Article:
I am a Peruvian biologist and I graduated from San Agustin National University in Arequipa. When I finished, I volunteer at the Museum of Natural History at San Marcos University for almost two years, where I was part of the Mastozoology department. With their support and guidance, I worked on my thesis about the community of small rodents in a far area of tropical rain forest in the limit of Brazil. Since then, my interest in mammals just keep on growing and I tried to study different groups like primates and anteaters. I also participated in the census and monitoring of the reproduction of river turtles in the Manu Biosphere Reserve.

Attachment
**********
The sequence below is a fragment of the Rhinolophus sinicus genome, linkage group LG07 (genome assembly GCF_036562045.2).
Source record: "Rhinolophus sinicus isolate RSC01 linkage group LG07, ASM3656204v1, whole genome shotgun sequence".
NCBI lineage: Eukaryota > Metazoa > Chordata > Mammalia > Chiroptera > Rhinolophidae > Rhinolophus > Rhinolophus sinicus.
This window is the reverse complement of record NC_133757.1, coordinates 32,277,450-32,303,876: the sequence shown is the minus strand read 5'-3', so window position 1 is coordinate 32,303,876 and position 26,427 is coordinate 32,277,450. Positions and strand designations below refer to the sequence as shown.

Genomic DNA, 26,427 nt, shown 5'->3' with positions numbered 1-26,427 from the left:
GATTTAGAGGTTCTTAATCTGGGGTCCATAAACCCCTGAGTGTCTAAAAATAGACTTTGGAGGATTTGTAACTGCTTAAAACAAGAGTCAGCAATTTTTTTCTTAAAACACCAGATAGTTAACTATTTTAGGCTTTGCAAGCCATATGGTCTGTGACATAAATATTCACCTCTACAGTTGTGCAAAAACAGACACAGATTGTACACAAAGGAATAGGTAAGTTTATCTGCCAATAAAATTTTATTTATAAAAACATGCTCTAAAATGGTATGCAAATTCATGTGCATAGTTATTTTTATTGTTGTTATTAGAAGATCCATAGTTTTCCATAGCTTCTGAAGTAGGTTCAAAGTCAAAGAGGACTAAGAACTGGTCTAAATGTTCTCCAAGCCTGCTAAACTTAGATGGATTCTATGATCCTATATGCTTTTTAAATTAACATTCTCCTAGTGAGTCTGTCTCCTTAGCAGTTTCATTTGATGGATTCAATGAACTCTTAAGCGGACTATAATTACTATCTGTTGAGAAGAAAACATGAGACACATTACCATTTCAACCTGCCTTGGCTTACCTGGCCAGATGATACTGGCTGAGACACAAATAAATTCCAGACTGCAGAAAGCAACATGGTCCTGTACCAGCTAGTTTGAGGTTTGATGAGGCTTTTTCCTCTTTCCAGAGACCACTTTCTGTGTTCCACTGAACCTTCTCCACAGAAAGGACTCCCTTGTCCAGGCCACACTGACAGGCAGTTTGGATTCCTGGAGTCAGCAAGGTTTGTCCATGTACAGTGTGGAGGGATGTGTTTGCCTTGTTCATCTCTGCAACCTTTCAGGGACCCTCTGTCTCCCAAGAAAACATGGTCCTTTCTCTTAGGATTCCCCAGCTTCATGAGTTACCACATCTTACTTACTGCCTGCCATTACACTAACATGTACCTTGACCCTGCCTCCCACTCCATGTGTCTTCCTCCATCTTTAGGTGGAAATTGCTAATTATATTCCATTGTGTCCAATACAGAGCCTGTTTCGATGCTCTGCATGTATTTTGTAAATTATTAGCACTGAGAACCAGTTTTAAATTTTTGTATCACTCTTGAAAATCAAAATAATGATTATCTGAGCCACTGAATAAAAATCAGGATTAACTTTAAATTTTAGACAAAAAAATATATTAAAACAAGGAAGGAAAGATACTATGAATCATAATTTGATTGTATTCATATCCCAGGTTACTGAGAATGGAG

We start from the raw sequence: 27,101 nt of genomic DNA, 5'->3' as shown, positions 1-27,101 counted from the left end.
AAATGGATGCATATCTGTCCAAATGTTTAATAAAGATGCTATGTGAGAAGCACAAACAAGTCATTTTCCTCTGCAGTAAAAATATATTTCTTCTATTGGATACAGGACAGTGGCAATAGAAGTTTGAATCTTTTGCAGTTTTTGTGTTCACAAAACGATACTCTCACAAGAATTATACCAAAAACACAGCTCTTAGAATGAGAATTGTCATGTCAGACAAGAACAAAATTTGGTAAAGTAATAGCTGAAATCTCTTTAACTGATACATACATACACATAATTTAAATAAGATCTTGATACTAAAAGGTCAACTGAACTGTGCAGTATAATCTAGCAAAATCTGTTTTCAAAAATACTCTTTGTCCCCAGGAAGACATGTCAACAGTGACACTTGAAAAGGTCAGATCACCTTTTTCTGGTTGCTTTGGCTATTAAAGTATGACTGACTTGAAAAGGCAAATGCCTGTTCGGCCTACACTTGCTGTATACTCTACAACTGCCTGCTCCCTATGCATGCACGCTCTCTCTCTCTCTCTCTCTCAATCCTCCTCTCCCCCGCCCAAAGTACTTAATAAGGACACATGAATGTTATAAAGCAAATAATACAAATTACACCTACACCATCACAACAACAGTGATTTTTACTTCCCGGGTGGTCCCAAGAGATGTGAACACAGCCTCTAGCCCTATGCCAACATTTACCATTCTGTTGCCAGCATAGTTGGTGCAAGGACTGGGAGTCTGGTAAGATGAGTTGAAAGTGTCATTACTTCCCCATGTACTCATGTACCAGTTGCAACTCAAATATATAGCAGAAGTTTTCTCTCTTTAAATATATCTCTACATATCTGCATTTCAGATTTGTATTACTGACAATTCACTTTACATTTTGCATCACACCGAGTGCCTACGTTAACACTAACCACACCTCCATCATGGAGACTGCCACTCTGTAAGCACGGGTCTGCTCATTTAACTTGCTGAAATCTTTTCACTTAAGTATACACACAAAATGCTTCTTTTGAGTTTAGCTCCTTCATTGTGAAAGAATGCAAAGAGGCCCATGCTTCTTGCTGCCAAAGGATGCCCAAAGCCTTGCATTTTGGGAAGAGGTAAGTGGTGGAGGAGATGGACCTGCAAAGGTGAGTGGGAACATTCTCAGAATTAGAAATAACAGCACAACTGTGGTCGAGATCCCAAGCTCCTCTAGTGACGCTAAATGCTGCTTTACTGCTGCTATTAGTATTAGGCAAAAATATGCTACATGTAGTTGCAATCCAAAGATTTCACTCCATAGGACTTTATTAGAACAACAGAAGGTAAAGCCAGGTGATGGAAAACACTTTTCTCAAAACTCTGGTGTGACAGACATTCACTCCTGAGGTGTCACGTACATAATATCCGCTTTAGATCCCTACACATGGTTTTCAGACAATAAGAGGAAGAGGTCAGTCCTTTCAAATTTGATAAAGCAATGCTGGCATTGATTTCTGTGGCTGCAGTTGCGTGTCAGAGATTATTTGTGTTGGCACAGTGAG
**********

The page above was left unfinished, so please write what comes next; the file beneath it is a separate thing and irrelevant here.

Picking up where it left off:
In 2019, I joined Panthera as a field researcher for their second project in Conexion Jaguar in Peru. This Program is integrated within the efforts of the organization to develop the Jaguar Corridor in South America together with private allies. After that, I have helped with the analysis of camera traps from different projects from Colombia, Surinam and Brazil. I am also a member of the scientific team in Panthera Colombia which has helped me increase my knowledge in felines, their interactions, threats and conservation efforts in Latin America. This all has increased my interest in studying big carnivores like the Jaguar and the benefits of its conservation.
I joined the WildCru Diploma to develop my professional skills as a conservationist biologist, and to learn from the team members and my peers about different conservation approaches in different parts of the world. I am especially interested in mammals’ interactions and the key role of carnivores in the web ecosystems. I hope to become an important member of the Jaguar corridor team and help the conservation of Jaguar populations in my country and South America.